Photothermal conversion is a basic physical process of light-matter interaction, which is widely present in nature and modern industrial systems, and the photothermal conversion efficiency of nanomaterials determines the key parameters of their application characteristics such as photothermal therapy, solar-driven water evaporation and photothermal catalysis. Although there are already some methods to measure the photothermal conversion efficiency of nanocrystalline solutions, their accuracy is still controversial. Therefore, it is of great significance to develop a simple and universal method for measuring the photothermal conversion efficiency of solid nanomaterials.
Recently, Gu Kai et al. of Beijing Institute of Technology developed a method for measuring the photothermal conversion efficiency of solid materials (PEE method) for electro-optical equivalence. It uses the equivalent method of electric heating and photoheating, that is, the temperature rise process of electric heating is used to simulate the temperature rise process of the material under light, and the photothermal conversion efficiency of the material is calculated by the thermal balance formula under simplified conditions. This method breaks through the limitations of previous methods on material systems, is suitable for nanocarbon materials (graphene, carbon nanotubes), semiconductor nanocrystals (lead selenide and gold nanorods) and polymer (polyaniline) systems, and shows good reproducibility, providing a new method for the study of photothermal conversion process and the development of photothermal materials.
The device of the PEE method consists of two modules: electric heating (Module I) and light heating (Module II). In the electric heating module, the sample is heated by a resistor known to have an input power of P0, and a thermal imaging camera is used to monitor the change in its average temperature TE. According to the thermal equilibrium equation, and the linear term considering all heat dissipation pathways, including heat conduction, thermal convection and thermal radiation, it can be obtained that P*-H*ΔTE, max=0 in the heat equilibrium state, where H* is the comprehensive heat dissipation coefficient of the sample under electrical heating, the actual thermal power received by the P* sample, and the relationship between P* and P0 is related to the shape of the resistance. Therefore, by changing the input power P0, the slope H* can be obtained by linear fitting.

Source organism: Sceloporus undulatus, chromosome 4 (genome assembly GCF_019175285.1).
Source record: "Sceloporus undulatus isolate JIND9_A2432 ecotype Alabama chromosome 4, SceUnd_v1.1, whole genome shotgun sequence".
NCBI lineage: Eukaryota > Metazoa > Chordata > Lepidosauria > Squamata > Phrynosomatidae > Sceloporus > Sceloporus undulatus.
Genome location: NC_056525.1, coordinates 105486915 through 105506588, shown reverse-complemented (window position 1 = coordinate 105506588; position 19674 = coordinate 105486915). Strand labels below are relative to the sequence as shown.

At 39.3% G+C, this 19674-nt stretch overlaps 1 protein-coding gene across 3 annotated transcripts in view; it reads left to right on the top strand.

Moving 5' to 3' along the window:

In the photoheating module, the sample is heated by a laser with a known power of I0, and the curve of its average temperature TL with time can be used to obtain I0Aη-HΔTL in the thermal equilibrium state, max=0, where A is the absorption rate of the sample, η is the photothermal conversion efficiency, and H is the heat dissipation coefficient under photoheating. In this test system, H under electrical heating is equivalent to H* under photoheating, and the photothermal conversion efficiency of the test material can be derived η=H*ΔTL,max/I0A.
The photothermal conversion efficiency of a variety of materials was measured, and the test error was less than 5%, indicating that the method had good applicability and accuracy. It is important to note that this measurement method is not suitable for material systems that undergo chemical changes under light.
Test principle of PEE method
The article was published in Light: Science & Applications, a top international academic journal, entitled “A general methodology to measure the light-to-heat conversion efficiency of solid materials”, with Kai Gu as the first author of this paper, Haizheng Zhong is the corresponding author of this article. (Source: LightScience Applications WeChat public account)
Related paper information:https://www.nature.com/articles/s41377-023-01167-6
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